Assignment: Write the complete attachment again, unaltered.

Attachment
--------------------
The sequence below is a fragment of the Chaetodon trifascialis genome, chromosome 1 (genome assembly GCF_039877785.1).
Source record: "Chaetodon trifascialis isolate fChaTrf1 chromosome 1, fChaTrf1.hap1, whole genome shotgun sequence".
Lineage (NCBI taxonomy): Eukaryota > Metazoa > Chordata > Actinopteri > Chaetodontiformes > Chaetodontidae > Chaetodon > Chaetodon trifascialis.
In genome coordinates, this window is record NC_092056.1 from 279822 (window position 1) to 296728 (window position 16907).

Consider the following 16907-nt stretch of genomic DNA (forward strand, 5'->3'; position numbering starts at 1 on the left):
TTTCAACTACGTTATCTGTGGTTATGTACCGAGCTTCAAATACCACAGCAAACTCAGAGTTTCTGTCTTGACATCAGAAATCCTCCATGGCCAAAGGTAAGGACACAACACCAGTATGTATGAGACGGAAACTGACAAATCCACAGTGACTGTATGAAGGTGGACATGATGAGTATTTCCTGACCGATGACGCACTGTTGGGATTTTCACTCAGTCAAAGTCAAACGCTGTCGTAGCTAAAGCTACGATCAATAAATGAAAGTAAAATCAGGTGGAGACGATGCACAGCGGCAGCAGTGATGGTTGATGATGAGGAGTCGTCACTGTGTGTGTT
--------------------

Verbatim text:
The sequence below is a fragment of the Chaetodon trifascialis genome, chromosome 1 (genome assembly GCF_039877785.1).
Source record: "Chaetodon trifascialis isolate fChaTrf1 chromosome 1, fChaTrf1.hap1, whole genome shotgun sequence".
Lineage (NCBI taxonomy): Eukaryota > Metazoa > Chordata > Actinopteri > Chaetodontiformes > Chaetodontidae > Chaetodon > Chaetodon trifascialis.
In genome coordinates, this window is record NC_092056.1 from 279822 (window position 1) to 296728 (window position 16907).

Consider the following 16907-nt stretch of genomic DNA (forward strand, 5'->3'; position numbering starts at 1 on the left):
TTTCAACTACGTTATCTGTGGTTATGTACCGAGCTTCAAATACCACAGCAAACTCAGAGTTTCTGTCTTGACATCAGAAATCCTCCATGGCCAAAGGTAAGGACACAACACCAGTATGTATGAGACGGAAACTGACAAATCCACAGTGACTGTATGAAGGTGGACATGATGAGTATTTCCTGACCGATGACGCACTGTTGGGATTTTCACTCAGTCAAAGTCAAACGCTGTCGTAGCTAAAGCTACGATCAATAAATGAAAGTAAAATCAGGTGGAGACGATGCACAGCGGCAGCAGTGATGGTTGATGATGAGGAGTCGTCACTGTGTGTGTT